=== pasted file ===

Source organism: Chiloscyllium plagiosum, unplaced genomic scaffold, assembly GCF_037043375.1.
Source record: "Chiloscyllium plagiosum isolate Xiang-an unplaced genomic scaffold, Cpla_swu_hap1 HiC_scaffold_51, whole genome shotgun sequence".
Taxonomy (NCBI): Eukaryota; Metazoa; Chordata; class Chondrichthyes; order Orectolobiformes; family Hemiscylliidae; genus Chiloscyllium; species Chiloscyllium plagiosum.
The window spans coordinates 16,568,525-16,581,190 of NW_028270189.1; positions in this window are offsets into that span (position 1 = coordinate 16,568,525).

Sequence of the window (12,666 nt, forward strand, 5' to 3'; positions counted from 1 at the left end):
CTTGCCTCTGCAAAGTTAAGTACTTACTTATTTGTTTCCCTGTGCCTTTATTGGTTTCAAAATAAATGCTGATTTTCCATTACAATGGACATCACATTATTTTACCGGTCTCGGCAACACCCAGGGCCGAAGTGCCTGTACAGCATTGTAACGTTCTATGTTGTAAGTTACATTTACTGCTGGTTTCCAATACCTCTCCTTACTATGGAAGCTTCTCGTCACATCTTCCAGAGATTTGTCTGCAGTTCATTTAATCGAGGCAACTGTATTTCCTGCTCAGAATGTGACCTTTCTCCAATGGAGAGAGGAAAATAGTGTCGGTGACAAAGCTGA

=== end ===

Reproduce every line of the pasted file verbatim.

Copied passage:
Source organism: Chiloscyllium plagiosum, unplaced genomic scaffold, assembly GCF_037043375.1.
Source record: "Chiloscyllium plagiosum isolate Xiang-an unplaced genomic scaffold, Cpla_swu_hap1 HiC_scaffold_51, whole genome shotgun sequence".
Taxonomy (NCBI): Eukaryota; Metazoa; Chordata; class Chondrichthyes; order Orectolobiformes; family Hemiscylliidae; genus Chiloscyllium; species Chiloscyllium plagiosum.
The window spans coordinates 16,568,525-16,581,190 of NW_028270189.1; positions in this window are offsets into that span (position 1 = coordinate 16,568,525).

Sequence of the window (12,666 nt, forward strand, 5' to 3'; positions counted from 1 at the left end):
CTTGCCTCTGCAAAGTTAAGTACTTACTTATTTGTTTCCCTGTGCCTTTATTGGTTTCAAAATAAATGCTGATTTTCCATTACAATGGACATCACATTATTTTACCGGTCTCGGCAACACCCAGGGCCGAAGTGCCTGTACAGCATTGTAACGTTCTATGTTGTAAGTTACATTTACTGCTGGTTTCCAATACCTCTCCTTACTATGGAAGCTTCTCGTCACATCTTCCAGAGATTTGTCTGCAGTTCATTTAATCGAGGCAACTGTATTTCCTGCTCAGAATGTGACCTTTCTCCAATGGAGAGAGGAAAATAGTGTCGGTGACAAAGCTGA